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PKI Implementation Project Management: Best Practices

Your PKI Implementation—What’s Involved?

Public key infrastructure (PKI) strict implementation management is not optional—it’s necessary. Whether your organization is in the wireless space, implementing a BYOD initiative, or tackling the upgrade to SHA-2, managing a PKI project isn’t a simple process. However, there are a number of best practices your business can employ to ensure a successful implementation.

If you’re planning on building out a PKI using internal resources, make sure you’re aware of the potential hurdles you can face when depending on your staff to get a PKI up and running:

  • Appropriate level and availability of internal expertise.

Having available, knowledgeable staff who has the expertise necessary to set up, implement and sustain a PKI on an ongoing basis critical. As recommended by Microsoft, you will need specialists with the ability to:

-Issue and revoke certificates.

-Carry out server administration duties: hardware, applying patches, and backups.

-Publish Certificate Revocation Lists and manage the CA itself.

  • Extreme sensitivity to policies and practices.

A PKI cannot be implemented haphazardly. Robust policies and practices must be in place in order to sustain the PKI over the long-term, and ensure trust that it is not, and will not be, compromised.

Best Practices for a Successful Implementation

The biggest hurdle to a strong PKI project is understanding that the entirety of the project, from beginning stages through implementation, has to be prepped appropriately. Beyond that, Michael Thomas, Director of Delivery at CSS, commented that the following best practices are good considerations for initiating implementation:

  • A common error organizations make before beginning a PKI project is fully understanding what goes into the design—it may look simple on paper, but the process of architecting a design that fits your business needs and use cases is critical to verify before starting. Know your needs and applicable use cases ahead of time.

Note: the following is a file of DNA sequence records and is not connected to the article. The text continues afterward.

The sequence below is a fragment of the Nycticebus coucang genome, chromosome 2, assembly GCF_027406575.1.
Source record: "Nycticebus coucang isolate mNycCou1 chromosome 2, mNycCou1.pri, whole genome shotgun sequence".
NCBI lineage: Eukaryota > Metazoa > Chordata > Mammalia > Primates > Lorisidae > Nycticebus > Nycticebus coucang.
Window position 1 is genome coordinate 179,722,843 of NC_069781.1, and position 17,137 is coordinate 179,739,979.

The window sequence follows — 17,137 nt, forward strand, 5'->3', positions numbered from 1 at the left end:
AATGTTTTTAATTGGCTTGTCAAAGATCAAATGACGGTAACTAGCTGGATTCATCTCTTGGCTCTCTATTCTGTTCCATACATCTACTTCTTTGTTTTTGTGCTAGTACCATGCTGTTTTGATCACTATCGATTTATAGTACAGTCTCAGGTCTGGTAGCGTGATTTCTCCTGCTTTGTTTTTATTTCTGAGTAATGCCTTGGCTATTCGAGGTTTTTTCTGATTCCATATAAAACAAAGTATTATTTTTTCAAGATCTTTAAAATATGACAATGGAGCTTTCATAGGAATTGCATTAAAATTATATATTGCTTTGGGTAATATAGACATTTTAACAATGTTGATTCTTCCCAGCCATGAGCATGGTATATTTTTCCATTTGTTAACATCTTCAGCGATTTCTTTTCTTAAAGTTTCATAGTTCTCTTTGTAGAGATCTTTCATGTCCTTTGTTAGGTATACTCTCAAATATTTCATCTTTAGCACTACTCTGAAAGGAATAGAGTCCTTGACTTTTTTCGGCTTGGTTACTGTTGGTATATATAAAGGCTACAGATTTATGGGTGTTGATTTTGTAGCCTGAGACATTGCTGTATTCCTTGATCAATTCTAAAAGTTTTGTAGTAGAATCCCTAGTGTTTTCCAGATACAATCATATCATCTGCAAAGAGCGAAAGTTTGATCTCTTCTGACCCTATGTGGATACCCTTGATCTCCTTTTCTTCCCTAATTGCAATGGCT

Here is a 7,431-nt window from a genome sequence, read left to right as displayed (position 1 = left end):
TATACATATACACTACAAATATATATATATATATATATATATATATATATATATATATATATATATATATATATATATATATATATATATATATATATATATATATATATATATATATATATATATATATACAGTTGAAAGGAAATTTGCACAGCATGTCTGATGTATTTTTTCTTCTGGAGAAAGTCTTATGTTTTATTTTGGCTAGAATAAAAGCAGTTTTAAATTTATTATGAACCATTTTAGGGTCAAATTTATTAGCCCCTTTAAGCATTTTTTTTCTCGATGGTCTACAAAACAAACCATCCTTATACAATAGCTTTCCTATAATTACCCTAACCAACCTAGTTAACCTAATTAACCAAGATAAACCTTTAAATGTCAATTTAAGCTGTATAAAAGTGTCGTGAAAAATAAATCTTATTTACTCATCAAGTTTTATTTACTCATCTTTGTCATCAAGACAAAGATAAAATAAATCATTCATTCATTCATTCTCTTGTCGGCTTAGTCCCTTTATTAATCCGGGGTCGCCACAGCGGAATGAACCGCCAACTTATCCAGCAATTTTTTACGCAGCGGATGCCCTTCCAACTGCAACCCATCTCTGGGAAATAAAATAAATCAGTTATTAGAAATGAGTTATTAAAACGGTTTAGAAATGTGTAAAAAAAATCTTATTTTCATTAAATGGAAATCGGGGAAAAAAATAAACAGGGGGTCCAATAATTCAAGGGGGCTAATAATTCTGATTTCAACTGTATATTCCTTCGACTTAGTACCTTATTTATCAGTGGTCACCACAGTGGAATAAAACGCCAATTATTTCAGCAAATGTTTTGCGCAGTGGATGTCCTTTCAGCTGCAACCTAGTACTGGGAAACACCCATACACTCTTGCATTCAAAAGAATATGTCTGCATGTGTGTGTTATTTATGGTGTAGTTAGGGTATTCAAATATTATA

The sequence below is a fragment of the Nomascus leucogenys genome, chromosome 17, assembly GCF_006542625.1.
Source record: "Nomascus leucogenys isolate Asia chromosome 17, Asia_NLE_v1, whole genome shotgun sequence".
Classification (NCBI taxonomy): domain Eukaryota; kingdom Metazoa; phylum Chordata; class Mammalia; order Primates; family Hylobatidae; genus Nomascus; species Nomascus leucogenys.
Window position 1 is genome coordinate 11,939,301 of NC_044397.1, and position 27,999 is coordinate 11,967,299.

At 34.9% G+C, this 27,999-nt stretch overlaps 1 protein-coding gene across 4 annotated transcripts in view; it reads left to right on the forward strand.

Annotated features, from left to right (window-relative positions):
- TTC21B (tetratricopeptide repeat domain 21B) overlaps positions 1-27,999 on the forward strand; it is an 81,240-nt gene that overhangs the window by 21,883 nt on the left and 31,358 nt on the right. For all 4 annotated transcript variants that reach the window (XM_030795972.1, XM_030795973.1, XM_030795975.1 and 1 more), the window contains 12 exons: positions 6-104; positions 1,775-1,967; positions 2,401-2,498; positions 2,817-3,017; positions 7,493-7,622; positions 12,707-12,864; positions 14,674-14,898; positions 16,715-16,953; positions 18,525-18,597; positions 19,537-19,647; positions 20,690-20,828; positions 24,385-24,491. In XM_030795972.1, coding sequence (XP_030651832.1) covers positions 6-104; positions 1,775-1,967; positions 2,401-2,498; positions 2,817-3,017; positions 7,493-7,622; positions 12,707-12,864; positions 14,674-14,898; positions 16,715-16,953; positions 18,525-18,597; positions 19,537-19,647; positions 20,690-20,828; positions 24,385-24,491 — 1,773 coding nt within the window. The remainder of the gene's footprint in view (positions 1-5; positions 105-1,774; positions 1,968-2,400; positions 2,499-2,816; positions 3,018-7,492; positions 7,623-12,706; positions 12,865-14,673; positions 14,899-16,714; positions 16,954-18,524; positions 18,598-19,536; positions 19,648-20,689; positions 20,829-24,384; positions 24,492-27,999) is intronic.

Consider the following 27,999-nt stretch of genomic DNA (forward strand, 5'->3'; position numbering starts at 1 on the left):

• Build out a robust policies and practice statement so that your security team has a baseline to engage against when it comes to making sure the PKI is healthy along its lifecycle.
  • The root signing ceremony needs to be planned and accounted for. Chain of custody must be intact from the minute of inception through its entire lifetime. If by chance there is malware installed on a machine, or the security of a root CA is compromised, your PKI is already not trustworthy.
  • As you move into steady state, make sure all components are properly operationalized. When a PKI moves into being part of the corporate infrastructure and there’s no longer a project team, making sure proper ongoing maintenance takes place is key.

In-house, or Working with a PKI Partner?

There’s nothing wrong with carrying out a PKI deployment internally, so long as you have the necessary, strong expertise and toolsets required to correctly execute on all aspects of the project. The biggest common pitfalls are a lack of the right expertise and failure to give credence to preparation steps. PKI is complex, but if your security team is substantial and armed with knowledge of all aspects of PKI, it’s a project that can be carried out favorably.

The advantage of working with an external party is having access to industry best practices for dealing with a complex infrastructure, as well as the knowledge and sensitivity of policies to ensure that your PKI isn’t compromised right out-of-the-box. If you’re not confident that you have the right internal specialists, do not attempt a PKI implementation alone.

Don’t Press Go Without the Facts 

Whether you deploy internally or work with a reputable provider who can support your PKI project, it has to be done right. Make the best decision for your business based on the resources available to you.